Nato’s grand experiment leaves Marjah scrabbling for a future

The Independent

Attempts to install a ‘government in a box’ in Helmand’s deserts have stalled in the face of tribal jealousies

Marjah at dusk | Julius Cavendish

The white sedans came from nowhere, sliding to a stop amid a plume of dust. Out stepped Haji Zahir – the figurehead for Nato efforts to bolster governance in Marjah, a sleepy Afghan backwater that has seen precious little of it over the past two years. Marjah is the Taliban stronghold which General Stanley McChrystal, until recently the Nato commander in Afhganistan, famously called a “bleeding ulcer”.

The coalition showcased the district and made it the focus of its campaigning earlier this year, pouring in thousands of US and Afghan troops in one of the most heavily advertised attacks in history. They also installed what officials called “government in a box” and made Mr Zahir Marjah’s new district governor. US and British experts work with him, struggling to build a local administration from scratch. This approach and its subsequent success, the thinking went, would show the war could yet be won.

On this particular evening Mr Zahir was the model of a local politician. He had come to encourage young men to join the fledgling police force. “We will pay their wages,” he assured families gathered at one of the intersections that criss-cross Marjah. They heckled him; he stroked his beard; they jabbed their fingers; he grinned broadly and settled everything with a firm word and a friendly hug. Then, sunglasses set rakishly on his nose, off he went in search of more constituents.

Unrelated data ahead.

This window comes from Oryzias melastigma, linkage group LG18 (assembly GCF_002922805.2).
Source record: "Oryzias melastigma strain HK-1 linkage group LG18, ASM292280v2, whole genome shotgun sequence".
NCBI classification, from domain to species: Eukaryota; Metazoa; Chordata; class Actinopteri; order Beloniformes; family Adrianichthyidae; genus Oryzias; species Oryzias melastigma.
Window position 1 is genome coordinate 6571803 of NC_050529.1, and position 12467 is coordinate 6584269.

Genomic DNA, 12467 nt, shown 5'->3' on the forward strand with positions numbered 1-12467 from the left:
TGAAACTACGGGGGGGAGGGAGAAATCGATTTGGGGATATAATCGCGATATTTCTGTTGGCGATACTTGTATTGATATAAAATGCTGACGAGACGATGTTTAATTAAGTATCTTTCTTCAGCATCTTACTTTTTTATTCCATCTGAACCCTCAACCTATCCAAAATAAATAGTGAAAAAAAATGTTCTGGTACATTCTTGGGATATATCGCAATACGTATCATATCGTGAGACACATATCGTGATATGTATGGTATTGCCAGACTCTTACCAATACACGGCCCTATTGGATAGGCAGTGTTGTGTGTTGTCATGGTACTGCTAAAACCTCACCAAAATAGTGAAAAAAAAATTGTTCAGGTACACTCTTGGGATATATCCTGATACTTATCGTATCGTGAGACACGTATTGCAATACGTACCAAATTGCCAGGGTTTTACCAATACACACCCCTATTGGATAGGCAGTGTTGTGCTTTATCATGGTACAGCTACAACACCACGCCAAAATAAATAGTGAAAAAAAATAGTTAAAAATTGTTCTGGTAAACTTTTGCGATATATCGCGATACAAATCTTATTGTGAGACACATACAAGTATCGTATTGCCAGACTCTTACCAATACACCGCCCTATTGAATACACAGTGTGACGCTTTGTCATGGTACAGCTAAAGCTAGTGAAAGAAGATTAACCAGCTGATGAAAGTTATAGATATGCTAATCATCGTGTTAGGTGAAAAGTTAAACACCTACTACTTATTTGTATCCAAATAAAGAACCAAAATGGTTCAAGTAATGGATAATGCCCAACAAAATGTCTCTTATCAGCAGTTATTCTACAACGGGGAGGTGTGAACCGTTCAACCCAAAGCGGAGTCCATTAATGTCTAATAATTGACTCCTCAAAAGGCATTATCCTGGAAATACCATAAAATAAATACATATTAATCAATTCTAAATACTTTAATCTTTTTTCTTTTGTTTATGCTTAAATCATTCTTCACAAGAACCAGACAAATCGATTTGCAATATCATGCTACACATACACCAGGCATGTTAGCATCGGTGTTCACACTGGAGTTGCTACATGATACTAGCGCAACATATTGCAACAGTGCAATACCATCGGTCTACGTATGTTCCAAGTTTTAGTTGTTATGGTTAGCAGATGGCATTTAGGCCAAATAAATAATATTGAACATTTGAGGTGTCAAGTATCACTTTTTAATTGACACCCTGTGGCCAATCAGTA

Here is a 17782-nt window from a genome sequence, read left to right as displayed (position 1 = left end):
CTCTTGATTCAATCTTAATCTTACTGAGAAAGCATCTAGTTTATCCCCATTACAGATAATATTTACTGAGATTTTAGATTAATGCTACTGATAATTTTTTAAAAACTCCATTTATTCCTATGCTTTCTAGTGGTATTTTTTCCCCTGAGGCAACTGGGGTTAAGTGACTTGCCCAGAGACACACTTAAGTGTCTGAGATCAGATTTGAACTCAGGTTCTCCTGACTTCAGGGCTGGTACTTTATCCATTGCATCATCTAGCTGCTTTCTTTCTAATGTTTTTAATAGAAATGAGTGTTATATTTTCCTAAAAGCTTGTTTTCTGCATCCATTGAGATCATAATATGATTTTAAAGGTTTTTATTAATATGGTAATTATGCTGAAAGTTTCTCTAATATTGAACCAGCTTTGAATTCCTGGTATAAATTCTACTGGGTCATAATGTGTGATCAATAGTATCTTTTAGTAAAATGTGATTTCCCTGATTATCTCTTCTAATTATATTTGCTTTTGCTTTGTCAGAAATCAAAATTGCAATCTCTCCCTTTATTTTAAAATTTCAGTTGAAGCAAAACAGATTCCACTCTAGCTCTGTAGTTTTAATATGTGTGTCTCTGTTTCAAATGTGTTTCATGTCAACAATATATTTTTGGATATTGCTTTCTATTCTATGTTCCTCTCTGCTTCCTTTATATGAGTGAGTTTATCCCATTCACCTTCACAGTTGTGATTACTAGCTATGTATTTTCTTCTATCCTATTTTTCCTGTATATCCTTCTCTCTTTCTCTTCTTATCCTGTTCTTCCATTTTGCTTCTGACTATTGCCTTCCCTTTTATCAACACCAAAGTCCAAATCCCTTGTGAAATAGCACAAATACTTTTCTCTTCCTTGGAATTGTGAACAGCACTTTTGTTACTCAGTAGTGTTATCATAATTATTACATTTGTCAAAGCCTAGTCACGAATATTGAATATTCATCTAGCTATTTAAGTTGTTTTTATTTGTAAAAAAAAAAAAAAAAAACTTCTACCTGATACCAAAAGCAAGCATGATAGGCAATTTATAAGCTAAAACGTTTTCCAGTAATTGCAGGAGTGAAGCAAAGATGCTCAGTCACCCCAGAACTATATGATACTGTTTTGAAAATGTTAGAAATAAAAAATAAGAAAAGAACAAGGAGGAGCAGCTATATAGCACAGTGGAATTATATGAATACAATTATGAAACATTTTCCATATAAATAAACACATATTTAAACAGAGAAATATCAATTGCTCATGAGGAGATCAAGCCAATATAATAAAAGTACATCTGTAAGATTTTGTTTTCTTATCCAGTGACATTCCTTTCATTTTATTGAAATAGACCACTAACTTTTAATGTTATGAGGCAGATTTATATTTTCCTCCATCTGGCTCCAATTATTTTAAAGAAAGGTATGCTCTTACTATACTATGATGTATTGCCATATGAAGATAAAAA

In Mr Zahir, the district has a leader who “possesses a number of strengths that any politician would like to have, specifically, excellent oratory skills and solid rapport with his constituents”, according to the US State Department representative Edward Messmer. “Where governor Zahir hits headwinds are [in] his administrative abilities and managerial experience.”

In a country fractured by mountain ranges and ethnic splits, local government can assume an importance unseen in more benign environments. Turning it into a functioning branch of the state is integral to Western hopes for a stable Afghanistan. Yet months after Nato and the Afghan government first rolled in, Marjah appears to some to be stagnating.

“Everyone involved, of course, would like the process to move faster,” explains Mr Messmer. But to ensure that schools, clinics and refurbished irrigation canals – crucial to a community that has reclaimed its farmland from the Helmand desert – stay open long after the coalition has left, “we all want to do it right the first time”.